Wednesday, April 21, 2010

Gaile Owens' son asks Bredesen to spare DR inmate's life

Gaile Owens' son asks Bredesen to spare death row inmate's life
Stephen Owens says she is remorseful

Stephen Owens walked into the Tennessee Prison for Women last year
and saw his mother for the first time in more than two decades.
She had spent almost 25 years behind bars, awaiting execution for the
murder of her husband, Ronald Owens. She had killed his father, but
Stephen Owens still found the strength to tell her, "I forgive you.''

Tuesday, the 37-year-old Franklin man made a public plea for Gov.
Phil Bredesen to do the same by commuting Gaile K. Owens' death

"Mom is extremely remorseful and regretful. She has spent the past 25
years suffering her consequences. She has also spent the past 25
years reforming her life," Stephen Owens said, reading from a
prepared statement at the offices of his mother's attorneys.

Owens, 57, is scheduled to be executed on Sept. 28 for hiring another
man, Sidney Porterfield, to kill her husband in Shelby County in
1985. Her attorneys and supporters have said she was unfairly
sentenced to death because the jury never knew she was a battered
woman looking for a way to escape her abusive marriage. Owens could
not bring herself to tell jurors about the abuse because she wanted
to protect her children from the details, her defenders have said.
Tennessee's Supreme Court ruled Monday that it could not commute her
sentence, and the U.S. Supreme Court has declined to hear her case.

The state Supreme Court said it could intervene only under
extraordinary, extenuating circumstances, and the new evidence did
not meet that test. The court made it clear that the governor has
more leeway.

"I'm confident after the legislature adjourns he'll turn his
attention to this issue,'' said Owens' attorney George Barrett. "I
think he'll do what he thinks is the right thing."

Lydia Lenker, a spokeswoman for the governor, said Bredesen had
received Owens' clemency petition.

"As he does in each of these situations, the Governor is reviewing
the document but hasn't made a decision on the matter," she said.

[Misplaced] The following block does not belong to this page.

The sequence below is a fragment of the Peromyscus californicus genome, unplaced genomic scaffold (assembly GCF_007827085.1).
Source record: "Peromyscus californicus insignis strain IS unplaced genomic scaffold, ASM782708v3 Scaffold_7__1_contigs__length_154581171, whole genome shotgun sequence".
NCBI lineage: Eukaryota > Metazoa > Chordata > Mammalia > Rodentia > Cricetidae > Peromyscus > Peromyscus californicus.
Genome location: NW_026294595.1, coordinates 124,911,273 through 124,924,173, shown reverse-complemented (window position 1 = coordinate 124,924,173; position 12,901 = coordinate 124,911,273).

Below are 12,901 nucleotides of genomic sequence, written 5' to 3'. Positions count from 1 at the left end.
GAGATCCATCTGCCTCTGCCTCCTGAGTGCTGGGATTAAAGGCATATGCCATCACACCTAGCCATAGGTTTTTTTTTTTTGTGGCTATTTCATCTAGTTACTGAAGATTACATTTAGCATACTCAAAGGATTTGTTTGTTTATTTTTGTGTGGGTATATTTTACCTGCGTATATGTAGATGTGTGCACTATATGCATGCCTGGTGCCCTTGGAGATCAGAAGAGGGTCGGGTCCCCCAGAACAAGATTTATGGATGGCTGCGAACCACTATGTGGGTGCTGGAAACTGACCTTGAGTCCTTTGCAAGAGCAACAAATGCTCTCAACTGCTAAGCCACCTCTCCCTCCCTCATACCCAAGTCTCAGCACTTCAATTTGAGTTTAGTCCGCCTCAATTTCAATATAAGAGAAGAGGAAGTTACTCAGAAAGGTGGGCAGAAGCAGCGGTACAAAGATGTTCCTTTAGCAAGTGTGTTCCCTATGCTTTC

Owens would be the first woman executed in Tennessee since 1820.

Since 1980, Barrett said, more than 25 women have been convicted of
killing their husbands or having them killed. "Not a single one of
them except Gaile Owens has received the death sentence," he said.

Assistant Federal Public Defender Kelley Henry, who is working on
Owens' case, said her defense attorneys could have found others to
testify about the abuse, but that did not happen.

Stephen B. Shankman, Owens' first defense attorney, said in a 1991
affidavit that Owens "was extraordinarily remorseful for hiring
someone to kill her husband." Ultimately, Owens wasn't able to pay
Shankman's legal fees, he said, so the court appointed other lawyers
to represent her.

Plea Deal Was Offered

Owens' "most immediate and profound concern was the well-being of her
children," Shankman said. "Ms. Owens was clear. She wanted to plead
guilty and avoid a trial because she didn't want to put her children
and the rest of her family through any more pain."

In a letter dated Jan. 3, 1986, prosecutors offered Owens life in
prison in exchange for a plea of guilty. The offer came with two
stipulations: It had to be accepted that day, and Porterfield had to
agree to a similar offer.
Owens took the offer, but Porterfield insisted on going to trial, so
prosecutors threw out the deal.

"That's an extraordinary injustice," Henry said.

Don Strother, the assistant district attorney who prosecuted Owens 25
years ago, said he couldn't remember the plea agreement. His
signature appears at the bottom of the letter to Owens.

Strother said he had never heard about Owens' abuse.

"It was prosecuted fairly. Everything was done by the book," Strother
said Tuesday. "Hugh Stanton (the district attorney in Memphis at the
time) didn't put up with people in his office engaging in chicanery.
I wouldn't put up with people engaging in chicanery."

Strother said he believed, then and now, that Owens deserved the
death penalty. He said she was tried as a spendthrift whose husband
was preparing to divorce her over financial issues.

This woman went for months shopping around and looking for someone to
kill her husband," Strother said.

Prosecutors told jurors that Owens killed her husband to collect an
insurance policy because she was in financial trouble.

Owens Admits Her Guilt

In a handwritten letter to Bredesen last summer, Owens admitted to
"putting the wheels in motion that resulted in Ron's death."

"The weight of being responsible for the pain of my sons and their
life without a father can choke the breath out of me," she wrote.
"There is not a sentence or any amount of time that would be enough
to end the pain, guilt and shame that I feel."

Bredesen has commuted one death sentence as governor. In 2007, he
changed convicted robber and killer Michael Joe Boyd's sentence from
death to life in prison, citing "grossly inadequate legal
representation" during his post-conviction hearing. Five men have
been executed during Bredesen's time as governor. Four of them asked
for reprieves.

Barrett said he hoped Boyd's case set a precedent that could help Owens.

"The harsh reality is that both of my parents have been absent from
my life," said Stephen Owens. "Sparing my mother's life can change
that reality. … Please do not allow a death sentence to be the legacy
of my family.

"It has taken me more than 20 years to reconcile and find peace," he
said. "I understand it is difficult to comprehend forgiveness on this
level. The only explanation I can offer is through my faith in God.

"There is no justice in taking her life," Stephen Owens said. "There
is no justice in denying the healing power of forgiveness."

Contact Clay Carey at 615-726-5933 or

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